Ontario court rejects first doctor's opinion in negligence lawsuit against subsequent doctors

Three-page letter issued by first doctor who treated patient after accident ruled inadmissible

Ontario court rejects first doctor's opinion in negligence lawsuit against subsequent doctors
Snowmobile accident led to severe nerve injuries

The Ontario Superior Court of Justice has ruled that a three-page letter from a patient’s first doctor is inadmissible in a medical negligence suit against his current doctors.

In Gayadeen, et al. v. Dvali, et al, 2022 ONSC 5232, Callister Gayadeen suffered multiple injuries in a snowmobile accident. He was first treated by Dr. Jeremy Hall, an orthopaedic surgeon, and Dr. Melinda Musgrave, a plastic surgeon. The orthopaedic notes described the healing of a distal humerus fracture with non-operative treatment.

In 2016, Gayadeen was examined by Dr. Linda Dvali. The examination revealed severe poly-trauma from the collision. With Gayadeen’s consent, Dvali consulted her mentor, who suggested that she conduct a brachial plexus exploration, decompression, and neurolysis. Dvali disclosed the risks of the surgery to Gayadeen and, several days later, performed the surgery.

Dvali and Gayadeen had follow-up appointments several times. In December 2016, Gayadeen revealed that he had failed to continue with physiotherapy despite being instructed to do so. Dvali strongly encouraged him to continue.

Two years later, Gayadeen sued the doctors involved in the brachial plexus surgery for medical negligence, alleging that they were negligent in their care.

The parties agreed to a detailed discovery plan, stipulating that all examinations were to be completed by September 2020.

The defendants chose to present three of the defendants and the expert report of a doctor who subspecialized in peripheral nerve injuries and treatment. Gayadeen took no action after the completion of the discoveries.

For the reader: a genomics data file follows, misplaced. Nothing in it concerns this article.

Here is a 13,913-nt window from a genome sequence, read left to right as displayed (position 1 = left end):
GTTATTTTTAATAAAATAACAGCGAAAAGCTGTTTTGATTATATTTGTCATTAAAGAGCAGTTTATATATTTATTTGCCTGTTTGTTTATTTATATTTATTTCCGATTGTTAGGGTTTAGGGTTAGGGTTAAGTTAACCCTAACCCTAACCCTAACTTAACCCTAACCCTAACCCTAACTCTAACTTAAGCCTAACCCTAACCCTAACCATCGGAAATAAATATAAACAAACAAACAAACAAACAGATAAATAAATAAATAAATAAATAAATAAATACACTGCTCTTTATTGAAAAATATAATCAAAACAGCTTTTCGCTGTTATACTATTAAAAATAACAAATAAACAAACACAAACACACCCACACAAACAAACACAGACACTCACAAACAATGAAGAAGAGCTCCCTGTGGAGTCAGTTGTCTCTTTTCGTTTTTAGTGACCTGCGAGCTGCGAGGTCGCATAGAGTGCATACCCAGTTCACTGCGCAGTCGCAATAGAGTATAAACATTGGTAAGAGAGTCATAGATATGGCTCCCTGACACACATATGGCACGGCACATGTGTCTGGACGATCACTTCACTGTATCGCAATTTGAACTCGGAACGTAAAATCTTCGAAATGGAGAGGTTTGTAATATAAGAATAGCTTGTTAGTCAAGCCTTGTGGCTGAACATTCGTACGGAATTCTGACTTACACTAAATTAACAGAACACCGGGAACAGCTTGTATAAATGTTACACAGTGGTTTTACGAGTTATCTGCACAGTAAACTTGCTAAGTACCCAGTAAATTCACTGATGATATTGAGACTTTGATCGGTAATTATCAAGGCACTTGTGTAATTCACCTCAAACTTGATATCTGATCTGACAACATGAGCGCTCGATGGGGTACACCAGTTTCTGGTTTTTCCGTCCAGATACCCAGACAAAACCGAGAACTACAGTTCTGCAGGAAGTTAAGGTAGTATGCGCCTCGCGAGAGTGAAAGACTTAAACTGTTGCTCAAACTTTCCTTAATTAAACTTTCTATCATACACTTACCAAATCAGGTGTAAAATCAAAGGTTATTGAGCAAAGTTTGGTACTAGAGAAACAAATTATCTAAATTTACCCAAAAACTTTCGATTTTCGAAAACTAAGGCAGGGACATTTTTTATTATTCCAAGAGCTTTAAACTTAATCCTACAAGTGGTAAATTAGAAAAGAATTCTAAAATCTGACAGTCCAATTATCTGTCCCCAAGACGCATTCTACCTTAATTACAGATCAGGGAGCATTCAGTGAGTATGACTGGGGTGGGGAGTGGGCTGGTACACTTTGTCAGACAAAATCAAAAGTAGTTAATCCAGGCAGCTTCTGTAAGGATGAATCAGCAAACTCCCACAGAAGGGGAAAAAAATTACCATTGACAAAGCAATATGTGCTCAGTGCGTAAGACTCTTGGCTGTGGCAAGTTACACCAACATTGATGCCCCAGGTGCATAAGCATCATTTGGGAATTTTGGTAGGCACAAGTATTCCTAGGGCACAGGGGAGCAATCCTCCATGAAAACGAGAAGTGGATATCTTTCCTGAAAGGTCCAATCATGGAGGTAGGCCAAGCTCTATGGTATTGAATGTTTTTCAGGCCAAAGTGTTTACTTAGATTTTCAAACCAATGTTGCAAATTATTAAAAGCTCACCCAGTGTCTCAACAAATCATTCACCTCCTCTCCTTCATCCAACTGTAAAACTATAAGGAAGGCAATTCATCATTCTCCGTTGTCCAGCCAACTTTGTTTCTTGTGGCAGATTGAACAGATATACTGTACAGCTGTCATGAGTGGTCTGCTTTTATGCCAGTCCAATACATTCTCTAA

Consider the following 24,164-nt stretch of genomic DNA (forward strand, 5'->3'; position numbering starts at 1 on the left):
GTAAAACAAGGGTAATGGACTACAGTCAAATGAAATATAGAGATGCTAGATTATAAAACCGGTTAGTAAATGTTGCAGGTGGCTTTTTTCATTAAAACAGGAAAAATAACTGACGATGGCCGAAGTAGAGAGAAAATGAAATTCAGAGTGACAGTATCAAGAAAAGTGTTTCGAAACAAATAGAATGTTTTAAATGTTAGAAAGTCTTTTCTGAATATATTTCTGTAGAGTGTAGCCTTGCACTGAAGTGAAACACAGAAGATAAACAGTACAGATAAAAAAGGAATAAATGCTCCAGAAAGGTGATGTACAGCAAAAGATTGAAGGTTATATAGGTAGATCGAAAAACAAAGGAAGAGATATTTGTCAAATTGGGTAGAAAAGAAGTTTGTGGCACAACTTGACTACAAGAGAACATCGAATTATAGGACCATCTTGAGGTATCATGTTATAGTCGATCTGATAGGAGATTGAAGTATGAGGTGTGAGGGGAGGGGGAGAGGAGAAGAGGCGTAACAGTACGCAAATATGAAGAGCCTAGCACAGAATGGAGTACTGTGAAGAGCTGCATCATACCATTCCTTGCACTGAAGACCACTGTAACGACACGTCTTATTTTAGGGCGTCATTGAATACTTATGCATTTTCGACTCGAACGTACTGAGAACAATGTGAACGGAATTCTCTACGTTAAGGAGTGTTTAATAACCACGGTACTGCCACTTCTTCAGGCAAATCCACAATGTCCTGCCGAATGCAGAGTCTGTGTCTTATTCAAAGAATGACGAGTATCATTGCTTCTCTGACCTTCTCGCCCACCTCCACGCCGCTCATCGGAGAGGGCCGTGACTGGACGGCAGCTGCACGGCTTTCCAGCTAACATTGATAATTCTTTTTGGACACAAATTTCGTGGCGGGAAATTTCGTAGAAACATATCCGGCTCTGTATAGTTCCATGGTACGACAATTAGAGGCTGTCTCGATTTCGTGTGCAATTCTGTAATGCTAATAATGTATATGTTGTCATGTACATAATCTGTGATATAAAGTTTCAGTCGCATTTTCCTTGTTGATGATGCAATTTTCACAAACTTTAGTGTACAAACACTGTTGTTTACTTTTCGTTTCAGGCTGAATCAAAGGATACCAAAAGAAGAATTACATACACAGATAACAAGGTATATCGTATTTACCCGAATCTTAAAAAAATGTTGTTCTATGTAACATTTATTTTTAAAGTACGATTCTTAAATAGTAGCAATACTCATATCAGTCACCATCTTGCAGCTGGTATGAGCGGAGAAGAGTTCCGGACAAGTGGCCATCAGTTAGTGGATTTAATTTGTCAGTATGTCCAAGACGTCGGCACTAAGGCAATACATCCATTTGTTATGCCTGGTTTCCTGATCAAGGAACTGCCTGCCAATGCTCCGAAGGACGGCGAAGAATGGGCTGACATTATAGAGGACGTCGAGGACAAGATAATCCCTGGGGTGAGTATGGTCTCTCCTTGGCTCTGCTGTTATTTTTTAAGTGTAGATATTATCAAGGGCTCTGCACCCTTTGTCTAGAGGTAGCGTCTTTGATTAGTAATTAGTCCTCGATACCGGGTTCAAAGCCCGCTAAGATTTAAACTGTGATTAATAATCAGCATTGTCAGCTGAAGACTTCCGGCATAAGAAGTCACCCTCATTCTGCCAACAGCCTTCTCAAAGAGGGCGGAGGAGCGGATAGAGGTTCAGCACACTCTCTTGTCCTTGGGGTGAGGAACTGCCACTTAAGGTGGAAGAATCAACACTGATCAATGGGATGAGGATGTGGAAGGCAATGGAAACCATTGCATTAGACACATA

In 2022, the defendants sought motion for summary judgment. During the hearing, Gayadeen still did not provide any responding materials. Counsel for Gayadeen revealed that he was winding down his practice and asked to be removed as counsel. However, despite new counsel, Gayadeen again filed no materials.

On the day of the hearing, Gayadeen requested to admit a three-page letter from Hall, the orthopaedic surgeon who originally treated him, outlining his opinion on the case. The defendants opposed the admission of the letter.

The court held the three-page letter to be inadmissible as there was no opportunity to cross-examine Hall, no affidavit, and it failed to comply with the court rules.

While there are some cases where failure to comply with the court rules led to an adjournment, the letter in this case would not assist Gayadeen, said the court.

The court found that Hall neither provided an opinion on the standard of care nor suggested that he was qualified to provide such an opinion. When the defendants sought dismissal of the action, the plaintiffs “were required to put their best foot forward,” said the court.

In this case, Gayadeen provided no evidence, apart from Hall’s letter, which was determined to be inadmissible, said the court. As such, the court determined that there was no genuine issue requiring trial and dismissed the action.

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